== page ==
Passwords

Despite Major Progress, Identity Theft Still on IRS ‘Dirty Dozen’ Tax Scams List

From IRS.com

Even though reports of tax-related identity theft have declined markedly in recent years, the Internal Revenue Service warns that this practice is still widespread and remains serious enough to earn a spot on the agency’s annual “Dirty Dozen” list of tax scams.

The Dirty Dozen is compiled each year by the IRS and outlines a variety of common scams taxpayers may encounter any time during the year. Many of these cons peak during filing season as people prepare their tax returns or hire tax professionals.

Tax-related identity theft occurs when someone uses a stolen Social Security number or Individual Taxpayer Identification Number (ITIN) to file a fraudulent tax return claiming a refund.

The IRS, the states and the tax industry began working together in 2015 as the Security Summit to fight tax-related identity theft. Security Summit partners enacted a series of safeguards that are making inroads against identity thieves.

For example, the number of taxpayers reporting themselves as identity theft victims declined by 40 percent in 2017 from 2016. In 2017, the IRS received 242,000 reports from taxpayers compared to 401,000 in 2016. This was the second year in a row this number fell, dropping from 677,000 victim reports in 2015. Overall, the number of identity theft victims has fallen nearly 65 percent between 2015 and 2017.

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Five Things To Know About Identity Theft (Forbes)

With tax season in full swing, identity-theft-related tax fraud has become a hot topic. While taking steps to protect yourself from identity theft is always smart, it's important that you don't get too caught up in the hype. I've received a number of emails from panicked taxpayers who, after watching various news spots on the dangers of identity-theft-related tax fraud, are feeling confused and pressured. Unfortunately, some of the advice making the rounds - while certainly sensational - isn't very practical. Here are five things you need to know about identity theft and tax returns:

  1. Not all data breaches or computer hacks result in identity-theft-related tax fraud.

  2. Filing early doesn't prevent identity theft.

  3. Rushing to file an incomplete return isn't a good strategy.

  4. Not every taxpayer needs an IP PIN.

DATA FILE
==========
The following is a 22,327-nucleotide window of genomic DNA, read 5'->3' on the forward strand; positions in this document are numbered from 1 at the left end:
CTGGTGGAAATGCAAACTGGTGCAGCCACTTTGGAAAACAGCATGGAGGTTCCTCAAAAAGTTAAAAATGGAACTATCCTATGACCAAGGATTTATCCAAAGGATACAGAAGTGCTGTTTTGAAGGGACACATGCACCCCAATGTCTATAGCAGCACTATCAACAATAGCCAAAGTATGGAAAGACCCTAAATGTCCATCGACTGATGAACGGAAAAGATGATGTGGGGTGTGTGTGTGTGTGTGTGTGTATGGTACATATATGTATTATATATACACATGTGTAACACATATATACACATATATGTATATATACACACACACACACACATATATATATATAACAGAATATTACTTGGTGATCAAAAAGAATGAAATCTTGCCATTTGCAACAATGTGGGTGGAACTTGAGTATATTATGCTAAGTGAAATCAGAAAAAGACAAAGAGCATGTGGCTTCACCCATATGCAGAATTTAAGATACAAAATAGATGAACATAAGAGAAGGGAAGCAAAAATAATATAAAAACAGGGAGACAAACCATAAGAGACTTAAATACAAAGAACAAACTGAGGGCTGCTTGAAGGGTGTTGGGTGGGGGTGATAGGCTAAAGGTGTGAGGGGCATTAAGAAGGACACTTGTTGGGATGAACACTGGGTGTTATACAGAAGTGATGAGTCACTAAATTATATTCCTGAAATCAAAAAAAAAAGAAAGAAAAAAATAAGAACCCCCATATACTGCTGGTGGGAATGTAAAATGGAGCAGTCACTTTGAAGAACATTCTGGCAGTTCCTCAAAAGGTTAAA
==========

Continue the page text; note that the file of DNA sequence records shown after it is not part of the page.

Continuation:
5. An IP PIN isn't a one-time fix.

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Strong Passwords Help Keep Tax Data Safe

IRS Tax Tip 2017-92, December 18, 2017

Passwords are often the key to guarding access to personal information and data stored on computers or sent over email. Because most taxpayers file their returns electronically and access account information online, it is critical for taxpayers to not only create strong passwords for all tax-related accounts, but to do everything in their power to protect those passwords.

Here are seven things taxpayers should consider when creating and protecting passwords:

  • Longer passwords are safer and more difficult to guess. A strong password should be a minimum of eight characters. It should include a combination of letters, numbers, symbols and special characters.
     
  • A password should include at least one uppercase letter, one lowercase letter, one number, and one symbol or character.
     
  • Taxpayers should not include personal information in passwords.  A criminal can find names of siblings, friends, children and pets on social media sites. This makes it easier for cybercriminals to figure out a person’s password that includes these names.
     
  • Avoid using the same password for all information systems, accounts and devices. If someone does guess one password, they will not have access to all the other accounts.
     
  • Taxpayers can substitute numbers and symbols for letters in words or phrases to make it more difficult for a thief to guess a password.
     
  • People should never share passwords.
     
  • Taxpayers should be careful of attempts to trick you into revealing your password.

Taken from https://www.irs.gov/newsroom/strong-passwords-help-keep-tax-data-safe